The North’s announcement Saturday that it would launch the rocket between Dec. 10 and Dec. 22 came as President Barack Obama prepares for his second term and as South Korea holds presidential elections Dec. 19.
It would be North Korea’s second launch attempt under leader Kim Jong Un, who took power following his father Kim Jong Il’s death nearly a year ago. Some analysts have expressed skepticism that North Korea has corrected whatever caused the embarrassing misfire of its last rocket eight months ago. That launch earned the country widespread international condemnation.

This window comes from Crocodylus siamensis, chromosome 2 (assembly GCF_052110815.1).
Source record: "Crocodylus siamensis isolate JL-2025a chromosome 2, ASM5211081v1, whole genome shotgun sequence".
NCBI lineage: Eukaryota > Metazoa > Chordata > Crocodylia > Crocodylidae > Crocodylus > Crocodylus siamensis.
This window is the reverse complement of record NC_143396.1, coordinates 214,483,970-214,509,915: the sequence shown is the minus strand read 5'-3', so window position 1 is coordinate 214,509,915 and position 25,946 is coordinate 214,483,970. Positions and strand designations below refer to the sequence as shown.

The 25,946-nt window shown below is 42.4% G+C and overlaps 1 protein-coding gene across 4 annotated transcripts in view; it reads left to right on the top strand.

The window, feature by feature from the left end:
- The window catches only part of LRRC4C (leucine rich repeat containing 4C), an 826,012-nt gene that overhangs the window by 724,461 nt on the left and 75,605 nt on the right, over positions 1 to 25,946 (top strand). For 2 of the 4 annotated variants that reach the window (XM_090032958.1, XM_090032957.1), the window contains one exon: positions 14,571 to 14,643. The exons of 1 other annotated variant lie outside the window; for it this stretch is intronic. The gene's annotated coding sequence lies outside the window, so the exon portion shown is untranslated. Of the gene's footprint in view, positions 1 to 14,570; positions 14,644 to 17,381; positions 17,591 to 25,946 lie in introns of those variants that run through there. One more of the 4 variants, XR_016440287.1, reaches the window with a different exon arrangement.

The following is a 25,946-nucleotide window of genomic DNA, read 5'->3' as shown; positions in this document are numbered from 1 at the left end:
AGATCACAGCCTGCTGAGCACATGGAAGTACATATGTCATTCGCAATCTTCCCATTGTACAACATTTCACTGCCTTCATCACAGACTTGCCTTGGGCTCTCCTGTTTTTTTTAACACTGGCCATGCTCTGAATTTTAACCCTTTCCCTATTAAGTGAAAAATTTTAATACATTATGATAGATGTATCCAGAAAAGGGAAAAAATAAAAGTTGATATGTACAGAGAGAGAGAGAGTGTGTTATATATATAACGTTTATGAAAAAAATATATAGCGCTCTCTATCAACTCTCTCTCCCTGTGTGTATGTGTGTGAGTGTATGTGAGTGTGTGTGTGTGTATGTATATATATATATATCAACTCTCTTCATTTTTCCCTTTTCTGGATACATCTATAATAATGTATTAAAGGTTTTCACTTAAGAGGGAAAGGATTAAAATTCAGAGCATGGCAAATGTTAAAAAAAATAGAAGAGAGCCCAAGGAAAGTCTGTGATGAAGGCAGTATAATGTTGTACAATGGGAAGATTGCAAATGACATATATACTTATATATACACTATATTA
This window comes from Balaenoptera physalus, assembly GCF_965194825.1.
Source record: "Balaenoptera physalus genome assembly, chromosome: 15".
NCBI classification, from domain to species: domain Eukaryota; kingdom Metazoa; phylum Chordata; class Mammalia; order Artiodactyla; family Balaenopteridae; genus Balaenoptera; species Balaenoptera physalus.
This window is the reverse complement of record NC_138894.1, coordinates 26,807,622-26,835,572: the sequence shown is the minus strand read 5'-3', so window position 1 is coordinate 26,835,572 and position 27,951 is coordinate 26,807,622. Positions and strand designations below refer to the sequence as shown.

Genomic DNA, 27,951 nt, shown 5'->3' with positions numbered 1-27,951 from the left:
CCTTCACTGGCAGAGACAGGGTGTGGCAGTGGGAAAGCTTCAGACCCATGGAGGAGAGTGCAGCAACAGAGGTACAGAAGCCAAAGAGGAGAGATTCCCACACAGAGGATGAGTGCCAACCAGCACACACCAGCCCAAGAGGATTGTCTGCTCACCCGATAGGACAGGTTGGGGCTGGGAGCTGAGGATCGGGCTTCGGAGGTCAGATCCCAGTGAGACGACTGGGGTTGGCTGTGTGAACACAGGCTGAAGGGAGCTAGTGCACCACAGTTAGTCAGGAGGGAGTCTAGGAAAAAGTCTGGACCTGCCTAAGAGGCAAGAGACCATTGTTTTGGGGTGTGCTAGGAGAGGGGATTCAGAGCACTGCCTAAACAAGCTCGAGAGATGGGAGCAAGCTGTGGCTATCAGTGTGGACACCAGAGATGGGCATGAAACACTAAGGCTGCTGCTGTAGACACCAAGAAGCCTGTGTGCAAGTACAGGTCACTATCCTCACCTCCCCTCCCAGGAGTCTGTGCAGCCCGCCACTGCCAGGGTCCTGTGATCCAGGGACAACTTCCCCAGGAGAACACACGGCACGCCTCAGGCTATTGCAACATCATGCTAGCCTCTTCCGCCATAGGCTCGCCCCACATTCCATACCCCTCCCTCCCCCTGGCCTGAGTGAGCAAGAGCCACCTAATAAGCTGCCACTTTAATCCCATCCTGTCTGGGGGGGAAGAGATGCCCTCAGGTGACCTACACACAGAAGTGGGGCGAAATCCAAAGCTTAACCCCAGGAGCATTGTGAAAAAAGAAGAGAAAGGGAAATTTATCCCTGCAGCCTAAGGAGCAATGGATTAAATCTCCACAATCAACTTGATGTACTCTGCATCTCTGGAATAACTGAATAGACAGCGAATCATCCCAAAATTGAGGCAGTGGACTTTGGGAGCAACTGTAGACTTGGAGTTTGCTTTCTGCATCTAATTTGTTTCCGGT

A spokesman for North Korea’s Korean Committee for Space Technology, however, said scientists have “analyzed the mistakes” made in the failed April launch and improved the precision of its Unha rocket and Kwangmyongsong satellite, according to the official Korean Central News Agency.
The statement said the launch was a request of late leader Kim Jong Il. He died on Dec. 17, 2011, and North Koreans are expected to mark that date this year with some fanfare. The space agency said the rocket would be mounted with a polar-orbiting Earth observation satellite, and maintained its right to develop a peaceful space program.
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